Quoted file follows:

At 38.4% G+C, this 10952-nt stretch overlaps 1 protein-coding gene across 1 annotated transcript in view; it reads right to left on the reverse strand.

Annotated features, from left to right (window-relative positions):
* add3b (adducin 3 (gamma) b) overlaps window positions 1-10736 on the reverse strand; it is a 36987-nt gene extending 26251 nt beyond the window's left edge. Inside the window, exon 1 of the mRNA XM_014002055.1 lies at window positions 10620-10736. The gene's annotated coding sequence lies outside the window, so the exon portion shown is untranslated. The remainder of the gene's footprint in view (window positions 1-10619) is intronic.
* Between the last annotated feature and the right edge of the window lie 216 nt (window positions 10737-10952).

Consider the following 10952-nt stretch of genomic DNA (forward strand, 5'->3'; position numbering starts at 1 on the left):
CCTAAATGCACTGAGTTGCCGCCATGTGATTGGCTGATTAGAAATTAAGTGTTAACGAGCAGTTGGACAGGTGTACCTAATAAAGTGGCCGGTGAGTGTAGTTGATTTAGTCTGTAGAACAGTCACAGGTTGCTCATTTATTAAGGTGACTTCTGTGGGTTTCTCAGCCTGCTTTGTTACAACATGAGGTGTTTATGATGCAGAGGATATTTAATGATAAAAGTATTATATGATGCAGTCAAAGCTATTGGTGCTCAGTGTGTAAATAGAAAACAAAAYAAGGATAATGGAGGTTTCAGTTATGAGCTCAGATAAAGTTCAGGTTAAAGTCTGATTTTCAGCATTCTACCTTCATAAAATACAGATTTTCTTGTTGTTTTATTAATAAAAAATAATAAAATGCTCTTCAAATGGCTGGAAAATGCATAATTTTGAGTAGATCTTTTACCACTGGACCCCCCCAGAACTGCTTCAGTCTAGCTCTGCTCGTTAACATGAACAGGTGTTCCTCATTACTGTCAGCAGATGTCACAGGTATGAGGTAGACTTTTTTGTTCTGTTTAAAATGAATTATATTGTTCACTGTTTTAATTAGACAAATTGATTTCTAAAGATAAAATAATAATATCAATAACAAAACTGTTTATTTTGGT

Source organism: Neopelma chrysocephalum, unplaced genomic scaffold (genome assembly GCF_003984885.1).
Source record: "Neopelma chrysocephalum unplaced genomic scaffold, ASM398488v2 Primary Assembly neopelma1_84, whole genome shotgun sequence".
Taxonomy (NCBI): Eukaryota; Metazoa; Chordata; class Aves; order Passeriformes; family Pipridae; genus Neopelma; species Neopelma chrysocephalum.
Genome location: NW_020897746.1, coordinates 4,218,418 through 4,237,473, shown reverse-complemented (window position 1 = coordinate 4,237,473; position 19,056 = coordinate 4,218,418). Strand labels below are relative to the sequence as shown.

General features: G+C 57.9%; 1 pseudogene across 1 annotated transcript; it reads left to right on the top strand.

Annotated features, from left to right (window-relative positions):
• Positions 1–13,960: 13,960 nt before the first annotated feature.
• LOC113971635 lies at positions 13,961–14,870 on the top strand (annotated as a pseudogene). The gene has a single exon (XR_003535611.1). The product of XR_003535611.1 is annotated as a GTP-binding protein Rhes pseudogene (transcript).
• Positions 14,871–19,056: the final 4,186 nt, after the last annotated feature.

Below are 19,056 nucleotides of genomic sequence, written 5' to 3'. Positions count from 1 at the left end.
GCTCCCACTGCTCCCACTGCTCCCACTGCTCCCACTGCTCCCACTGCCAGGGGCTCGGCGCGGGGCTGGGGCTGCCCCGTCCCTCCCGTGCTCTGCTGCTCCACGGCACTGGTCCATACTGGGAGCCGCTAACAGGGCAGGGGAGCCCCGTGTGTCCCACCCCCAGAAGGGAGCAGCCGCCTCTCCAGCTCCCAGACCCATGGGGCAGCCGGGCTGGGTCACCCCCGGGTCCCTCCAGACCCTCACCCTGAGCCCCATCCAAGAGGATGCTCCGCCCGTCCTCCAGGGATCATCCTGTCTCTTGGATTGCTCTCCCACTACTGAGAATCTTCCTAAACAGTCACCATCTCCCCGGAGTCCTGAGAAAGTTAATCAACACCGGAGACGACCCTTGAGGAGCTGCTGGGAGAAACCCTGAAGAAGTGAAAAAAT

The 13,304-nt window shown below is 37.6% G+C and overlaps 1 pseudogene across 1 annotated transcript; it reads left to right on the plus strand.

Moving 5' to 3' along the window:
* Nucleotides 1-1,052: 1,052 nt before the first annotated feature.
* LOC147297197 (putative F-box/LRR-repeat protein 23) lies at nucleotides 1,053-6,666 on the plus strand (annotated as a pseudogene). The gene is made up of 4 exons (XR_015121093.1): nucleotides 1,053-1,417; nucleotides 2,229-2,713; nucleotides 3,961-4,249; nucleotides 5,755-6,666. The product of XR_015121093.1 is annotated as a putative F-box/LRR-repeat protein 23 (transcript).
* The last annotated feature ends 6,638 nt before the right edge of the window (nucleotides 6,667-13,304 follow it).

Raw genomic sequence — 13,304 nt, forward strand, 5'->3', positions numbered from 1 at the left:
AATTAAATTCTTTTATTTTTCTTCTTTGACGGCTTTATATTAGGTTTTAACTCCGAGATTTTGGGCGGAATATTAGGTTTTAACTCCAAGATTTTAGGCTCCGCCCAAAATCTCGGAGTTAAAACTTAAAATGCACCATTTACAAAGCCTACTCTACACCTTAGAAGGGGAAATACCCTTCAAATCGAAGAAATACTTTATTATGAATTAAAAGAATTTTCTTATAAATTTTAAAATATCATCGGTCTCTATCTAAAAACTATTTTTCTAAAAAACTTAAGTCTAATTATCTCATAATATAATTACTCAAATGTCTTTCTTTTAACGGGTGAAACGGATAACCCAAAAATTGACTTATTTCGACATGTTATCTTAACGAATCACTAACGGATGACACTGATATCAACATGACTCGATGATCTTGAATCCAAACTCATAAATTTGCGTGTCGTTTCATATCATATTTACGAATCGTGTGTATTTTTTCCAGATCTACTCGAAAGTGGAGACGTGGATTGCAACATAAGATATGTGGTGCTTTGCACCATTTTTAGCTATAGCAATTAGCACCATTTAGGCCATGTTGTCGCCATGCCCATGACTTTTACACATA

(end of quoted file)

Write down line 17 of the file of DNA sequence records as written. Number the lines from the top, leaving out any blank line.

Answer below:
GCTCCCACTGCTCCCACTGCTCCCACTGCTCCCACTGCTCCCACTGCCAGGGGCTCGGCGCGGGGCTGGGGCTGCCCCGTCCCTCCCGTGCTCTGCTGCTCCACGGCACTGGTCCATACTGGGAGCCGCTAACAGGGCAGGGGAGCCCCGTGTGTCCCACCCCCAGAAGGGAGCAGCCGCCTCTCCAGCTCCCAGACCCATGGGGCAGCCGGGCTGGGTCACCCCCGGGTCCCTCCAGACCCTCACCCTGAGCCCCATCCAAGAGGATGCTCCGCCCGTCCTCCAGGGATCATCCTGTCTCTTGGATTGCTCTCCCACTACTGAGAATCTTCCTAAACAGTCACCATCTCCCCGGAGTCCTGAGAAAGTTAATCAACACCGGAGACGACCCTTGAGGAGCTGCTGGGAGAAACCCTGAAGAAGTGAAAAAAT